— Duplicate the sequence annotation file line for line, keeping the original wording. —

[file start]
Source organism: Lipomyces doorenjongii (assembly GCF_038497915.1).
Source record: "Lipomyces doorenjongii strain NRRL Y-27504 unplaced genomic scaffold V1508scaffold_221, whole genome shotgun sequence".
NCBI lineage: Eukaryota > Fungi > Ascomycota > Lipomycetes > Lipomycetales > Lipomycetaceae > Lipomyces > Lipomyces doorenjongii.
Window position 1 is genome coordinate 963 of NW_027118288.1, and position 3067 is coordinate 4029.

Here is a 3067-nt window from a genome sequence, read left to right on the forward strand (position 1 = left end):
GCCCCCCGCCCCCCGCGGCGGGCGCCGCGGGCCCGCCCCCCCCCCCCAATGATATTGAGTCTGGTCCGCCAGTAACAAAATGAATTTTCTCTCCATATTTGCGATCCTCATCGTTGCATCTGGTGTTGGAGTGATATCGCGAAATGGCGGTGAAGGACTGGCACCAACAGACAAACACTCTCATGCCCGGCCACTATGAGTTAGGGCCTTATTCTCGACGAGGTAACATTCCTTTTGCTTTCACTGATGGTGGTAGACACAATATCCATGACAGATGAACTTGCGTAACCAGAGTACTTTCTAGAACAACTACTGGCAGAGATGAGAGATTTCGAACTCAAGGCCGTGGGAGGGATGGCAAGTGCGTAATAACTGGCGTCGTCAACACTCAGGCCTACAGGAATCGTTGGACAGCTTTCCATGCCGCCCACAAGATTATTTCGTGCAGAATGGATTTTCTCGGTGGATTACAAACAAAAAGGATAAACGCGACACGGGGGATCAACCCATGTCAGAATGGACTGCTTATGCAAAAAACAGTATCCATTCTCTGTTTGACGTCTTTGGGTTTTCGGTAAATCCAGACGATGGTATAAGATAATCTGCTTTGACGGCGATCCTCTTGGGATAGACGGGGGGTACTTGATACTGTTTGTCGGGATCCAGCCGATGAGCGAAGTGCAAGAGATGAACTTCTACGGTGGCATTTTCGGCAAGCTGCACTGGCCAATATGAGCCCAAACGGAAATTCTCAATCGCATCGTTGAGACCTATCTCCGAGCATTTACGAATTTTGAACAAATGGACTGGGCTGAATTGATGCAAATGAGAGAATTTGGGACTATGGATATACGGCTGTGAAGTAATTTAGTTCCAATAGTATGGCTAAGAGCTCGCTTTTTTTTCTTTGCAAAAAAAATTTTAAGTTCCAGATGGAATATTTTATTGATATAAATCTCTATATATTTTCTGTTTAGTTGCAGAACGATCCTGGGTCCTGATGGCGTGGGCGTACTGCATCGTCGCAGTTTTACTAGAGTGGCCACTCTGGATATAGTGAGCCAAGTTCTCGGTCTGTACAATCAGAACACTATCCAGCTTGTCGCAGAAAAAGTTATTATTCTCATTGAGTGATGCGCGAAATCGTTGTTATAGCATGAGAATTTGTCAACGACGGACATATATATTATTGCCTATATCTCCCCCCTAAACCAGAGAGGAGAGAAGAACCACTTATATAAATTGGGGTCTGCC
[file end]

Source organism: Lipomyces doorenjongii (assembly GCF_038497915.1).
Source record: "Lipomyces doorenjongii strain NRRL Y-27504 unplaced genomic scaffold V1508scaffold_221, whole genome shotgun sequence".
NCBI lineage: Eukaryota > Fungi > Ascomycota > Lipomycetes > Lipomycetales > Lipomycetaceae > Lipomyces > Lipomyces doorenjongii.
Window position 1 is genome coordinate 963 of NW_027118288.1, and position 3067 is coordinate 4029.

Here is a 3067-nt window from a genome sequence, read left to right on the forward strand (position 1 = left end):
GCCCCCCGCCCCCCGCGGCGGGCGCCGCGGGCCCGCCCCCCCCCCCCAATGATATTGAGTCTGGTCCGCCAGTAACAAAATGAATTTTCTCTCCATATTTGCGATCCTCATCGTTGCATCTGGTGTTGGAGTGATATCGCGAAATGGCGGTGAAGGACTGGCACCAACAGACAAACACTCTCATGCCCGGCCACTATGAGTTAGGGCCTTATTCTCGACGAGGTAACATTCCTTTTGCTTTCACTGATGGTGGTAGACACAATATCCATGACAGATGAACTTGCGTAACCAGAGTACTTTCTAGAACAACTACTGGCAGAGATGAGAGATTTCGAACTCAAGGCCGTGGGAGGGATGGCAAGTGCGTAATAACTGGCGTCGTCAACACTCAGGCCTACAGGAATCGTTGGACAGCTTTCCATGCCGCCCACAAGATTATTTCGTGCAGAATGGATTTTCTCGGTGGATTACAAACAAAAAGGATAAACGCGACACGGGGGATCAACCCATGTCAGAATGGACTGCTTATGCAAAAAACAGTATCCATTCTCTGTTTGACGTCTTTGGGTTTTCGGTAAATCCAGACGATGGTATAAGATAATCTGCTTTGACGGCGATCCTCTTGGGATAGACGGGGGGTACTTGATACTGTTTGTCGGGATCCAGCCGATGAGCGAAGTGCAAGAGATGAACTTCTACGGTGGCATTTTCGGCAAGCTGCACTGGCCAATATGAGCCCAAACGGAAATTCTCAATCGCATCGTTGAGACCTATCTCCGAGCATTTACGAATTTTGAACAAATGGACTGGGCTGAATTGATGCAAATGAGAGAATTTGGGACTATGGATATACGGCTGTGAAGTAATTTAGTTCCAATAGTATGGCTAAGAGCTCGCTTTTTTTTCTTTGCAAAAAAAATTTTAAGTTCCAGATGGAATATTTTATTGATATAAATCTCTATATATTTTCTGTTTAGTTGCAGAACGATCCTGGGTCCTGATGGCGTGGGCGTACTGCATCGTCGCAGTTTTACTAGAGTGGCCACTCTGGATATAGTGAGCCAAGTTCTCGGTCTGTACAATCAGAACACTATCCAGCTTGTCGCAGAAAAAGTTATTATTCTCATTGAGTGATGCGCGAAATCGTTGTTATAGCATGAGAATTTGTCAACGACGGACATATATATTATTGCCTATATCTCCCCCCTAAACCAGAGAGGAGAGAAGAACCACTTATATAAATTGGGGTCTGCC